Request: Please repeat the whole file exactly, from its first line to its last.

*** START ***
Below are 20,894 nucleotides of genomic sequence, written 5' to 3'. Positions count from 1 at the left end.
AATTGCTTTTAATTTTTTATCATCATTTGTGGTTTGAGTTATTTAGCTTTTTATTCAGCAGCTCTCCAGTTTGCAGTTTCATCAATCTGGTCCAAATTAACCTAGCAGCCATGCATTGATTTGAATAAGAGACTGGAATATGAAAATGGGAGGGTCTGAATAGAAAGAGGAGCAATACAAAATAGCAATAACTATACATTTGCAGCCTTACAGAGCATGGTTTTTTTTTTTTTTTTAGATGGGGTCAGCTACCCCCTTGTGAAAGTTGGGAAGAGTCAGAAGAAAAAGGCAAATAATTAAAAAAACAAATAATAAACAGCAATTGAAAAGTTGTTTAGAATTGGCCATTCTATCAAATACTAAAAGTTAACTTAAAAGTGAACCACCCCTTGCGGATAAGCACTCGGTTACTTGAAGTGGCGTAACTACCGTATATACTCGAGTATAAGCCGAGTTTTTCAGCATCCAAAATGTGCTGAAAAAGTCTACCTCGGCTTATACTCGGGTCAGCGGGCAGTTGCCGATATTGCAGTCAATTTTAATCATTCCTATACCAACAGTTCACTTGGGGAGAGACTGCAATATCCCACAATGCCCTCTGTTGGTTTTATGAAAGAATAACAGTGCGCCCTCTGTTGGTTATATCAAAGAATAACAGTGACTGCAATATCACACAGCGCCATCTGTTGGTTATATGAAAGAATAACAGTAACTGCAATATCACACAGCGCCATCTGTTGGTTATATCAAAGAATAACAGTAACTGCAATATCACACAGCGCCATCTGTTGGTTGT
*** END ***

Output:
Below are 20,894 nucleotides of genomic sequence, written 5' to 3'. Positions count from 1 at the left end.
AATTGCTTTTAATTTTTTATCATCATTTGTGGTTTGAGTTATTTAGCTTTTTATTCAGCAGCTCTCCAGTTTGCAGTTTCATCAATCTGGTCCAAATTAACCTAGCAGCCATGCATTGATTTGAATAAGAGACTGGAATATGAAAATGGGAGGGTCTGAATAGAAAGAGGAGCAATACAAAATAGCAATAACTATACATTTGCAGCCTTACAGAGCATGGTTTTTTTTTTTTTTTTAGATGGGGTCAGCTACCCCCTTGTGAAAGTTGGGAAGAGTCAGAAGAAAAAGGCAAATAATTAAAAAAACAAATAATAAACAGCAATTGAAAAGTTGTTTAGAATTGGCCATTCTATCAAATACTAAAAGTTAACTTAAAAGTGAACCACCCCTTGCGGATAAGCACTCGGTTACTTGAAGTGGCGTAACTACCGTATATACTCGAGTATAAGCCGAGTTTTTCAGCATCCAAAATGTGCTGAAAAAGTCTACCTCGGCTTATACTCGGGTCAGCGGGCAGTTGCCGATATTGCAGTCAATTTTAATCATTCCTATACCAACAGTTCACTTGGGGAGAGACTGCAATATCCCACAATGCCCTCTGTTGGTTTTATGAAAGAATAACAGTGCGCCCTCTGTTGGTTATATCAAAGAATAACAGTGACTGCAATATCACACAGCGCCATCTGTTGGTTATATGAAAGAATAACAGTAACTGCAATATCACACAGCGCCATCTGTTGGTTATATCAAAGAATAACAGTAACTGCAATATCACACAGCGCCATCTGTTGGTTGT